Councillors Darren Hill and Pat Lorje are opposed to the proposed 33rd Street bridge. (Both have ward boundaries abutting 33rd Street.) Hill has called it the “over my dead body” bridge. Let’s anticipate a state funeral for Hill. Lorje is adamantly opposed to a 33rd Street bridge, but if there is to be a bridge it should be a walking/cycling only. I’m scratching my head trying to figure out how this fits into the BRT plan. Councillor Troy Davies, whose ward also touches on 33rd Street, points out that the City has spent years trying to divert traffic away from this east-west roadway and the proposed bridge would defeat that effort. So many concerns, so few answers.
What I don’t get is why Council promotes a sustainable, walkable, high-density city core, phasing out a reliance on vehicular traffic city-wide in favour of public transportation, and at the same time spends hundreds of millions of dollars on bridges and roadway infrastructure for the driving convenience of the ever-expanding suburbs. (More head scratching – maybe I have dandruff!)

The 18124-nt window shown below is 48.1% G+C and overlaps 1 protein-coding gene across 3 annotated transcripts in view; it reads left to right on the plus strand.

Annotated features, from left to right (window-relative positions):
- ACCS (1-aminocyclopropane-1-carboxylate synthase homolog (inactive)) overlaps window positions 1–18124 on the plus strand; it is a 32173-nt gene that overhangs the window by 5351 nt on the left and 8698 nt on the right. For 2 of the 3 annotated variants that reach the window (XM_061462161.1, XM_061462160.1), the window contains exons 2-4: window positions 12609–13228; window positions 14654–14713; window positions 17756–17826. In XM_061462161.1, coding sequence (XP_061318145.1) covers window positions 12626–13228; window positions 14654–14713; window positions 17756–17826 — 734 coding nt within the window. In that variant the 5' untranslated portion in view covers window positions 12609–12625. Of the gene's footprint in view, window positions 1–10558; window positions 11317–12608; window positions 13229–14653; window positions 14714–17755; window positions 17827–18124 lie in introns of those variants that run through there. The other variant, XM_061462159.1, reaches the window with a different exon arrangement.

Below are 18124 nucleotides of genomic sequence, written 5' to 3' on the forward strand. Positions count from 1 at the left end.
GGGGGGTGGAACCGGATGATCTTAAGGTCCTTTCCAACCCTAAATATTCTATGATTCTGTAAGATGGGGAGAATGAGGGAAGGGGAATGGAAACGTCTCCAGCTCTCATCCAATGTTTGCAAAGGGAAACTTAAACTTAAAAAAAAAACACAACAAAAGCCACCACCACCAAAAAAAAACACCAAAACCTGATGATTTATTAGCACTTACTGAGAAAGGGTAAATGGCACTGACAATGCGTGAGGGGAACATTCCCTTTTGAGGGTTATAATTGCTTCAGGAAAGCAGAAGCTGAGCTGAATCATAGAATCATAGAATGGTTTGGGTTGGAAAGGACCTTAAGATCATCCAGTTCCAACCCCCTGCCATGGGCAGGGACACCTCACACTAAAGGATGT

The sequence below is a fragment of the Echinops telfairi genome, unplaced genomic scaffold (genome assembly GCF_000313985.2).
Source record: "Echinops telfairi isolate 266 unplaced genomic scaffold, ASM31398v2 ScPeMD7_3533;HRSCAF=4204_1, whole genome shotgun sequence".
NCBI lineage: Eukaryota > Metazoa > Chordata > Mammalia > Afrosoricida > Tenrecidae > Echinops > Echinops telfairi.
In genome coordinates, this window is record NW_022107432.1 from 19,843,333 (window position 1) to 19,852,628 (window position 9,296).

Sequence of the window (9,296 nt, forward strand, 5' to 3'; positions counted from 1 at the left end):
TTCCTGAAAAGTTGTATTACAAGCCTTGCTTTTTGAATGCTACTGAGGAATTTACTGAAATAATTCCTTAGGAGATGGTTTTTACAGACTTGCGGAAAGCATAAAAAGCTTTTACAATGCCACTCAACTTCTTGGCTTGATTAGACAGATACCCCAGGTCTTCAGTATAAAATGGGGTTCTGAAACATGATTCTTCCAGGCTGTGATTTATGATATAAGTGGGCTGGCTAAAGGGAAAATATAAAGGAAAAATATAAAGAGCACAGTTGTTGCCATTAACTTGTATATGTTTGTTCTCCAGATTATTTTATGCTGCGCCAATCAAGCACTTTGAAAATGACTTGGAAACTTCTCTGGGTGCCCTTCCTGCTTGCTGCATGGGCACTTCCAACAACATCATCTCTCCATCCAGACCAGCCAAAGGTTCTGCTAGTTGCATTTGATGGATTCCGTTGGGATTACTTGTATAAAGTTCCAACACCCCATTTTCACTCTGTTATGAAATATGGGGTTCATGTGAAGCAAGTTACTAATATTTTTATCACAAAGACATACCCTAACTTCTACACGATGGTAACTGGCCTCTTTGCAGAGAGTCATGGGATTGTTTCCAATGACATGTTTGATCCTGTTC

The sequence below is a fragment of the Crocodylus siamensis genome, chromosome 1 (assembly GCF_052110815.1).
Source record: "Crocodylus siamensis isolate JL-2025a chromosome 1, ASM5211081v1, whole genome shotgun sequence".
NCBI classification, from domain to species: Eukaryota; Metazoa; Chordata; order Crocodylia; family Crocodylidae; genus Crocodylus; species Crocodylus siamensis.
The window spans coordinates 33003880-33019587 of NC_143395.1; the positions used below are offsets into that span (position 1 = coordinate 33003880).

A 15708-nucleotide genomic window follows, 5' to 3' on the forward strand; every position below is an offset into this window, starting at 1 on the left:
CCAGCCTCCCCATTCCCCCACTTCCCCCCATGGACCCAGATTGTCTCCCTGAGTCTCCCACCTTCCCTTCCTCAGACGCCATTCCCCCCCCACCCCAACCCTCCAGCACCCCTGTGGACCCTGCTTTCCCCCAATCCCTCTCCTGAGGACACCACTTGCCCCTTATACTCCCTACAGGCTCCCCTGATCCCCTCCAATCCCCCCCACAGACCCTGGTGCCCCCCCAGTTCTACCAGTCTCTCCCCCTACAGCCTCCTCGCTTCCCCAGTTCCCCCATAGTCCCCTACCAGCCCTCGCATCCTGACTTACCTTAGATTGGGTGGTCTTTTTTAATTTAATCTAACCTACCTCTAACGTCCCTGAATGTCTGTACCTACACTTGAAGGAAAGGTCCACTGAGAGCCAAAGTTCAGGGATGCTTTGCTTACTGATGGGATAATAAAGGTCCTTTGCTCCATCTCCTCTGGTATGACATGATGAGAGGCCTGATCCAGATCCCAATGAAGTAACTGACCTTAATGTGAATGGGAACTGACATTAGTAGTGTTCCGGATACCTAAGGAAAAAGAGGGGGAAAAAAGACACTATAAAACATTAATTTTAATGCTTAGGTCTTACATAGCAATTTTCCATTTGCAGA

Without a doubt, every city can benefit from a good, reliable, efficient and affordable public transportation system and Council should be commended for forward planning. I have used good public transit systems in major cities and in each instance they have been centre lane systems. These cities have featured park-and-ride parking lots, as well as small commuter buses that link BRT patrons to their neighborhoods. I’m not convinced this proposed plan will get us to that end result. I am also not convinced that a City our size can carry the full financial burden of this plan if the anticipated population growth is stunted. Before Council starts spending hundreds of millions of dollars, I’d like to see the whole picture rather than a sketch.
Whatever happens, transit employees will have to be on side to make this plan work. I can’t see a lot of co-operation coming from those employees given the four-year stalemate on contract negotiations and the animosity between the union and management arising from illegal lockout.